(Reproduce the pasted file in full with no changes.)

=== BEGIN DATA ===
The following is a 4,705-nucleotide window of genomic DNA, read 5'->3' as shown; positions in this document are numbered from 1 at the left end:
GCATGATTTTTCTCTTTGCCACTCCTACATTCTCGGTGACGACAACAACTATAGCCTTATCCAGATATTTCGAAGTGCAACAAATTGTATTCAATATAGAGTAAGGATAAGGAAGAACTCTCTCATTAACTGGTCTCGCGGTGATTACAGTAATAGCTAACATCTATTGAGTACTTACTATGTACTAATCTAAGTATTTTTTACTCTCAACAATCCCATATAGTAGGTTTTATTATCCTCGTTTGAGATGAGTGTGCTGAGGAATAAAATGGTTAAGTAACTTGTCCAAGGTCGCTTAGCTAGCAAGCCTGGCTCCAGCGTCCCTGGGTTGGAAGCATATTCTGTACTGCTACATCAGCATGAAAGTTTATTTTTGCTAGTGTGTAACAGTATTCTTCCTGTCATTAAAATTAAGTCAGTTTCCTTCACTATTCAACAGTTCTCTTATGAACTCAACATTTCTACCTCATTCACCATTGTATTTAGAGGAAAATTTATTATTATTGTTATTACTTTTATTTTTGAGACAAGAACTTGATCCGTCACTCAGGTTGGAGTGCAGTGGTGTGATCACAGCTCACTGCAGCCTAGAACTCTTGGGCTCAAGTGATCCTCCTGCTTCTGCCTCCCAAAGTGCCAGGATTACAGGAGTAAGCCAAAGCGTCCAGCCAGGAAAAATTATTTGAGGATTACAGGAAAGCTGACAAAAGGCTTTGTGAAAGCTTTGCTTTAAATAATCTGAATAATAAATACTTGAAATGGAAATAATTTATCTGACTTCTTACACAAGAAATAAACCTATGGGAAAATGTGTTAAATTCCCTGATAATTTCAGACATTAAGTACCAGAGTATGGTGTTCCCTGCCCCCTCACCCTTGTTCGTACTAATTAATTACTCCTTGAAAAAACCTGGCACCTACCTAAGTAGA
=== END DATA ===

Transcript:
The following is a 4,705-nucleotide window of genomic DNA, read 5'->3' as shown; positions in this document are numbered from 1 at the left end:
GCATGATTTTTCTCTTTGCCACTCCTACATTCTCGGTGACGACAACAACTATAGCCTTATCCAGATATTTCGAAGTGCAACAAATTGTATTCAATATAGAGTAAGGATAAGGAAGAACTCTCTCATTAACTGGTCTCGCGGTGATTACAGTAATAGCTAACATCTATTGAGTACTTACTATGTACTAATCTAAGTATTTTTTACTCTCAACAATCCCATATAGTAGGTTTTATTATCCTCGTTTGAGATGAGTGTGCTGAGGAATAAAATGGTTAAGTAACTTGTCCAAGGTCGCTTAGCTAGCAAGCCTGGCTCCAGCGTCCCTGGGTTGGAAGCATATTCTGTACTGCTACATCAGCATGAAAGTTTATTTTTGCTAGTGTGTAACAGTATTCTTCCTGTCATTAAAATTAAGTCAGTTTCCTTCACTATTCAACAGTTCTCTTATGAACTCAACATTTCTACCTCATTCACCATTGTATTTAGAGGAAAATTTATTATTATTGTTATTACTTTTATTTTTGAGACAAGAACTTGATCCGTCACTCAGGTTGGAGTGCAGTGGTGTGATCACAGCTCACTGCAGCCTAGAACTCTTGGGCTCAAGTGATCCTCCTGCTTCTGCCTCCCAAAGTGCCAGGATTACAGGAGTAAGCCAAAGCGTCCAGCCAGGAAAAATTATTTGAGGATTACAGGAAAGCTGACAAAAGGCTTTGTGAAAGCTTTGCTTTAAATAATCTGAATAATAAATACTTGAAATGGAAATAATTTATCTGACTTCTTACACAAGAAATAAACCTATGGGAAAATGTGTTAAATTCCCTGATAATTTCAGACATTAAGTACCAGAGTATGGTGTTCCCTGCCCCCTCACCCTTGTTCGTACTAATTAATTACTCCTTGAAAAAACCTGGCACCTACCTAAGTAGA